Gordodon Fossil dating back 300 million years rewrites "evolutionary known timeline"



November 24, 2018 15:15:03

The "exquisitely preserved" remains of a 300-million-year-old reptile were found in the United States, rewriting "the known evolutionary chronology," says the New Mexico Museum of Natural History.

Key points:

  • The skeleton belongs to a new species of scientist named Gordodon kraineri.
  • Gordodon is derived from the fat Spanish word, or fat, and the Greek word odon, or tooth
  • It was about 1.5 meters long and weighed about 34 kilograms

The museum made the announcement this week, saying the unique structure of the reptile's skull, jaws and teeth indicates that it was a herbivore, and this type of specialized feeding was not known in reptiles over 200 million years old.

The bones were part of a "finely preserved but incomplete skeleton," the museum said in a statement.

"The skeleton is of a eupelycosaur supported by candle, a group of animals that were very successful during the Permian [Period]"said the museum.

"Eupelycosaurs include the ancestors of mammals, making this new skeleton more related to us than to dinosaurs."

Paleontology curator Spencer Lucas and his museum team determined that the bones were about 300 million years old, meaning that the reptile lived during the early part of the Permian Period, or more than 50 million years before the origin of the dinosaurs .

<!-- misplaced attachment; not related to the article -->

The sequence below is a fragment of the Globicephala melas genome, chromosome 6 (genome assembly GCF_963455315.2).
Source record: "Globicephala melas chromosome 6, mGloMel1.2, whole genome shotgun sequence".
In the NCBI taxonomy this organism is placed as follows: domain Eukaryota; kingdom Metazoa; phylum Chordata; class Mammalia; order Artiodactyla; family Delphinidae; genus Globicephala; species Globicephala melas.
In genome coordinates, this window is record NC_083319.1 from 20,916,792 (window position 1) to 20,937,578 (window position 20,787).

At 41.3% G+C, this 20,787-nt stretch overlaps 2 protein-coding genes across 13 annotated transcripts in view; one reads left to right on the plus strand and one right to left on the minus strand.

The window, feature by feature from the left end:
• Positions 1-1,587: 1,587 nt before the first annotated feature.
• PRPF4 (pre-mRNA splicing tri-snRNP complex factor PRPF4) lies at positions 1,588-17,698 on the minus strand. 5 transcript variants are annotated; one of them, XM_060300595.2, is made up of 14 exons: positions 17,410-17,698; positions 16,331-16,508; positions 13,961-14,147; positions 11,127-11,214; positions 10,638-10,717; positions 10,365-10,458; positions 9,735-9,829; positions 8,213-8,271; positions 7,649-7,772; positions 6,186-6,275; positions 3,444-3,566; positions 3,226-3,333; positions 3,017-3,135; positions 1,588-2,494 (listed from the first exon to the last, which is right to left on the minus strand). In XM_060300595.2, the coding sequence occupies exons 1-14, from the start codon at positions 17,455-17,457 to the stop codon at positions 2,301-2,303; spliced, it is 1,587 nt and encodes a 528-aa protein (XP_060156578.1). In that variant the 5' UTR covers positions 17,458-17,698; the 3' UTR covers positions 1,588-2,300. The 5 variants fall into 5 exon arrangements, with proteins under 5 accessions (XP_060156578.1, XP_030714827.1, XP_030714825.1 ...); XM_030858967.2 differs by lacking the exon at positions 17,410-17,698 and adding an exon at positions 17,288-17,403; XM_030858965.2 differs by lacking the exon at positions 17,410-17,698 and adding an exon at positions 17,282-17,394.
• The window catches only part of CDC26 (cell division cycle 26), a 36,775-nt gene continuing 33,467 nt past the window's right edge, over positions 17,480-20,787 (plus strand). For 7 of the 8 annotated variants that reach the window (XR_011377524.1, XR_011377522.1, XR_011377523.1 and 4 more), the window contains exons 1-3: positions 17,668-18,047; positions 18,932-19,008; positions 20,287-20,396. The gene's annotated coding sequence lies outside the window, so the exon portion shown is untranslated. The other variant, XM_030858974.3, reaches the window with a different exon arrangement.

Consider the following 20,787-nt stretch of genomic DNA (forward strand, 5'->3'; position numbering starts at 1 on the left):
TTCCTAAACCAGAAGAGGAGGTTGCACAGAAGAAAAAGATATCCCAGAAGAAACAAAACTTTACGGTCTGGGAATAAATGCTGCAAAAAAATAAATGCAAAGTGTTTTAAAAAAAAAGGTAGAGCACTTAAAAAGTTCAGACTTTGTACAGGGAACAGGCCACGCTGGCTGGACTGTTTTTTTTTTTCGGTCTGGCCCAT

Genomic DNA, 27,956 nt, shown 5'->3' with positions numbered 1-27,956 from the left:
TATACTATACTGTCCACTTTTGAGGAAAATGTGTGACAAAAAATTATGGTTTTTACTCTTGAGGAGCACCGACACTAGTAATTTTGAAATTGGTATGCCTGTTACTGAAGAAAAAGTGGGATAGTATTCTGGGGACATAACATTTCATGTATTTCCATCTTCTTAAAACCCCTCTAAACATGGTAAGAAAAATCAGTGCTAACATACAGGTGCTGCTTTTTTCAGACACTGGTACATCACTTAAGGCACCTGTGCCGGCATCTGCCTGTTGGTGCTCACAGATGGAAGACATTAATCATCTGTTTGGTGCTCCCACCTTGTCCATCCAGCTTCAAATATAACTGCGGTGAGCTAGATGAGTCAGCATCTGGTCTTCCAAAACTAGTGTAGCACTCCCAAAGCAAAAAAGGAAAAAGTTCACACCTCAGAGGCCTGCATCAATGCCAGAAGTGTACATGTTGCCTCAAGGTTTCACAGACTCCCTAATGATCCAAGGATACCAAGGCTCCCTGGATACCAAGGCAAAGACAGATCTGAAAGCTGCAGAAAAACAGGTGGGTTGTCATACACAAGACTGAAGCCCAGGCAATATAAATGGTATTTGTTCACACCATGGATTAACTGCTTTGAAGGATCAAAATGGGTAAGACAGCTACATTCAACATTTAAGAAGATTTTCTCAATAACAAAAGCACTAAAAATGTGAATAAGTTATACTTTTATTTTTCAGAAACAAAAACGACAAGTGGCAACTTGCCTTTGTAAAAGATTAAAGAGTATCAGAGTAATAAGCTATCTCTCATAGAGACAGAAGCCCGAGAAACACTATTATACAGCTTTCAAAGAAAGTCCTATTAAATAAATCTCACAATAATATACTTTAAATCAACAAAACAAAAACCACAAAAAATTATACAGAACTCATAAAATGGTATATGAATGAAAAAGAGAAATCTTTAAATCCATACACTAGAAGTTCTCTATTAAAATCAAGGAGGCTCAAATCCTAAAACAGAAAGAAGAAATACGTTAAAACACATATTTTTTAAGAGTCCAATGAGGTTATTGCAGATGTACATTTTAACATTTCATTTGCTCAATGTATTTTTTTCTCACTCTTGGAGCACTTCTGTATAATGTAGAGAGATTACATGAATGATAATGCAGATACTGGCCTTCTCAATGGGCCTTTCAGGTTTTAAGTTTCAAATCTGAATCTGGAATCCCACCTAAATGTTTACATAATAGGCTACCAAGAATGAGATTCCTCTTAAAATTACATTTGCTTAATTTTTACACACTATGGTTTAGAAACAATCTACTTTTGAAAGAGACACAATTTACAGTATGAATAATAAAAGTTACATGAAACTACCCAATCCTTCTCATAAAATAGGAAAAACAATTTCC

Dr. Lucas and associate researcher Matt Celeskey identified the skeleton as belonging to a new genus and species they called Gordodon kraineri.

Gordodon is derived from the Spanish word fat (fat) and from the Greek word odon (tooth), because the species had large pointed teeth at the tips of the jaws.

The name of the species kraineri honors Karl Krainer, an Austrian geologist who contributed to the knowledge about the Permian period in New Mexico.

"Gordodon rewrites the books, pushing back our understanding of the evolution of such a specialized herbivory in about 100 million years," said Dr. Lucas.

Gordodon was about five feet long and weighed about twenty-five pounds.

It was believed to be a selective feeder of plants with high nutrient content due to the advanced structure of his skull, jaws and teeth.

Museum experts said other herbivorous reptiles were not selective, chewing the plants they found.

They said that Gordodon had some of the same specializations found in modern animals as goats and deer.

Fossil bones were discovered near Alamogordo in southern New Mexico by Ethan Schuth during a field trip from the University of Oklahoma geology class in 2013.

Field teams spent about a year collecting the bones of the site and more time was spent removing the hard sandstone surrounding the fossils so that the research could happen.

Details of the discovery were published in the November issue of Palaeontologia Electronica.




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First published

November 24, 2018 14:35:25


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